They were beyond delicious. Nothing could have been more lipsmackingly good or more elemental. This was Food. Not Robuchon. Not Gagnaire. Not Ducasse. The world of toques and stars and silver plated globes seemed superfluous when faced with the simple act of sitting around a rough-hewn table in front of a fire on a snowy day and eating woodcock seasoned with pepper, garlic and herbs, its delicate brains the texture of sea urchin, and the fine meat of the pigeon and the strong visceral flavor of the hare that Gaston had stuffed with foie gras.
We were drinking Chinon that Charles had brought – seven consecutive vintages from his vineyard Le Chene Vert, a sunny, five acre slope facing the Chateau of Chinon. We started with an ’86 (plush and vigorous, tasting of black cherries and sweet spices) and ended with an ’80 (light, very dry, with fleeting aromas of sandalwood, dried fruit and flowers).
Charles had chosen those wines because Gaston loves Chene Vert. As a boy he’d apprenticed for its former owner and it was the first vineyard he ever knew.
“Did I ever tell you how I came to own Chene Vert?” Charles asked the assembled group. Astonishingly – for this was an oft-told tale – there was someone who hadn’t heard it.
Charles folded the pocket knife he always carries, dabbed his lips with his handkerchief, and said, “Vous permettez?”
Nods all around.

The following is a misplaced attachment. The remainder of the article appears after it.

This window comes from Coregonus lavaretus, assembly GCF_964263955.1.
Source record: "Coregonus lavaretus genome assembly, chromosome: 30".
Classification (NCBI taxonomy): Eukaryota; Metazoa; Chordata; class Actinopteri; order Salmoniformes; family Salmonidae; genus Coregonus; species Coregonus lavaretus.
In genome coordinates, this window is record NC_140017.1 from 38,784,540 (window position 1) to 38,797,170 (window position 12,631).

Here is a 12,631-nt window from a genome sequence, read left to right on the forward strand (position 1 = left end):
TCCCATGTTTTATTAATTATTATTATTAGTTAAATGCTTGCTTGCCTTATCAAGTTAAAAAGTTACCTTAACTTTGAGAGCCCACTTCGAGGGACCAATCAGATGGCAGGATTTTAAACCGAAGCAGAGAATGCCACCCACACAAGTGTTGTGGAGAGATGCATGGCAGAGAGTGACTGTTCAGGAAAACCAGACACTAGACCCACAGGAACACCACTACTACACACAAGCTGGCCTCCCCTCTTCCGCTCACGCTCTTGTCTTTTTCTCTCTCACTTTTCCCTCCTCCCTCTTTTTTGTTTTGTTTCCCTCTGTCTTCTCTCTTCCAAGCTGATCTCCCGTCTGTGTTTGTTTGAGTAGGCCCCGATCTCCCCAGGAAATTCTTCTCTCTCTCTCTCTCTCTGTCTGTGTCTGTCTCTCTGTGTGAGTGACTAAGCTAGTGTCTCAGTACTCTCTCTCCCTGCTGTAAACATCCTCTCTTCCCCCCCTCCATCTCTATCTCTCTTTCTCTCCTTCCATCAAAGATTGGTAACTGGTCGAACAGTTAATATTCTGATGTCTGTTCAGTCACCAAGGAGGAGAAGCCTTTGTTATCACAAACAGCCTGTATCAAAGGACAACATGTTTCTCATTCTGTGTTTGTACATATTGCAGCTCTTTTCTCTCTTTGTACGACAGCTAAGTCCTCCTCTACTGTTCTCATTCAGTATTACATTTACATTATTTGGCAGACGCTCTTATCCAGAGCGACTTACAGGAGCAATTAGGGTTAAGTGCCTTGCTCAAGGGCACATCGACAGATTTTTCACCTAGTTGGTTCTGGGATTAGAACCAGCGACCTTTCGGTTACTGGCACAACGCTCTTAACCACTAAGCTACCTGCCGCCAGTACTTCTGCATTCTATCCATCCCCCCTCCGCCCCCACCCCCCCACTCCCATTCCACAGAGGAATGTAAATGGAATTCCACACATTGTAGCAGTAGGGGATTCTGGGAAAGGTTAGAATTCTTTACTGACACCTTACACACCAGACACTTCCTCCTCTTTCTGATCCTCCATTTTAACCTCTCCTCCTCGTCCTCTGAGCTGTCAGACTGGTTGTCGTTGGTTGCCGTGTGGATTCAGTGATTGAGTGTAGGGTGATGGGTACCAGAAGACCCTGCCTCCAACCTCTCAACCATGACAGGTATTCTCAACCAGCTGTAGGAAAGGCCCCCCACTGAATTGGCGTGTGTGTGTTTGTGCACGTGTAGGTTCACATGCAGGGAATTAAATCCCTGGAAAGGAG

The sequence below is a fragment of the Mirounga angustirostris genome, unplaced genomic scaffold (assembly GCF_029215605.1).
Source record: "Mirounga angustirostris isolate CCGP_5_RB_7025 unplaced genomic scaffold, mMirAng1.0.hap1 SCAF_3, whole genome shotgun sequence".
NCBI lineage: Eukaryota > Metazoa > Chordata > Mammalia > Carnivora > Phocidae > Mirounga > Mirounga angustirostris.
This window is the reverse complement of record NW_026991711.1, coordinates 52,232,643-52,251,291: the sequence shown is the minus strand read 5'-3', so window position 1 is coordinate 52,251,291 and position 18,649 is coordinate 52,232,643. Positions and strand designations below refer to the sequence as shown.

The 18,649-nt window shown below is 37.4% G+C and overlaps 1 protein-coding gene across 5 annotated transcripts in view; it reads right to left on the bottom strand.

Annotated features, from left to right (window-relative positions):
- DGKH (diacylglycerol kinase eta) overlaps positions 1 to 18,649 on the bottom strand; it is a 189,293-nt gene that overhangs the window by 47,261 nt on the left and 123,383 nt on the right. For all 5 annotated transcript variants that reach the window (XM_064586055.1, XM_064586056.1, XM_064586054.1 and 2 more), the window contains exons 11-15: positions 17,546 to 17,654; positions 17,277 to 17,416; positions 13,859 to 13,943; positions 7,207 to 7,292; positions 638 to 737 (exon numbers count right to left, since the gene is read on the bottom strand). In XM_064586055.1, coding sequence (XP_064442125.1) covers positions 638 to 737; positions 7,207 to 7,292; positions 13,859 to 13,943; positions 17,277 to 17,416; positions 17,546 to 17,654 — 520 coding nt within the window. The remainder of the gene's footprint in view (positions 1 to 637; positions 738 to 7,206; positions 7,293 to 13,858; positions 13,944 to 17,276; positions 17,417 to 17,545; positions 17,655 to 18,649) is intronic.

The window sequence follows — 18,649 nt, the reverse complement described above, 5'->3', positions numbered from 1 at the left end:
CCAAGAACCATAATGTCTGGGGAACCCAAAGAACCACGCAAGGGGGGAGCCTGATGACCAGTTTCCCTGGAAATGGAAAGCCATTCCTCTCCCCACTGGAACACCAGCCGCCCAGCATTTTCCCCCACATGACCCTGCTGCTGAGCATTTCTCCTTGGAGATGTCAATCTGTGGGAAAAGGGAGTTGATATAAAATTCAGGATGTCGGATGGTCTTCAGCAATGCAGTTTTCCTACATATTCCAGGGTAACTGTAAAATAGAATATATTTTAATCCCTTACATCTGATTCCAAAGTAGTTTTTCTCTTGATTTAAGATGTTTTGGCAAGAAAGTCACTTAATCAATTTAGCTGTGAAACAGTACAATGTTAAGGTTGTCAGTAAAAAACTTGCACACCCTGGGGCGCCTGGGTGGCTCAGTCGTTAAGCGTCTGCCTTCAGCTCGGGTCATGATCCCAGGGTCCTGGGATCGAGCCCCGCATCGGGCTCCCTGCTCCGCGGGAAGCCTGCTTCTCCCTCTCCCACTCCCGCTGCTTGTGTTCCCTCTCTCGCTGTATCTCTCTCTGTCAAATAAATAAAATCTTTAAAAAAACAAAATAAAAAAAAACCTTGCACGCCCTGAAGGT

“Well then, one day my friend Bernard Vasseur from Chinon saw me in the Bar du Theatre where, by the way, I was drinking a ’76 from old man Taffoneau, a minor masterpiece, and he said, ‘Listen Charles, I’m going to show you something really special. Come with me.’
“It was sunset and he brought me to Chene Vert. Hoh!” Charles paused, shaking his head in memory of how he felt that day, at the moment when he first saw this hillside, with its southwest exposition, and realized that here he could produce truly great Chinon.
“Evidently the vines were very old,more or less well planted, and Bernard told me that he was obliged to sell it. The only potential buyer wanted to graze sheep on it. Well, to see it all at once, at sunset like that – the stone cave, the oak tree smack in the middle – an oak, mind you, that had been planted at the same time as the vineyards, by the monks of Bourgueil. It’s certainly one of the two or three vineyards first planted by the monks, 900 years ago.
And they planted an oak and an entire clos – one hectare on each side of a central path. To the right of the path, the soils are chalk mixed with silex; to the left, it’s pure tuffeau but with big stones.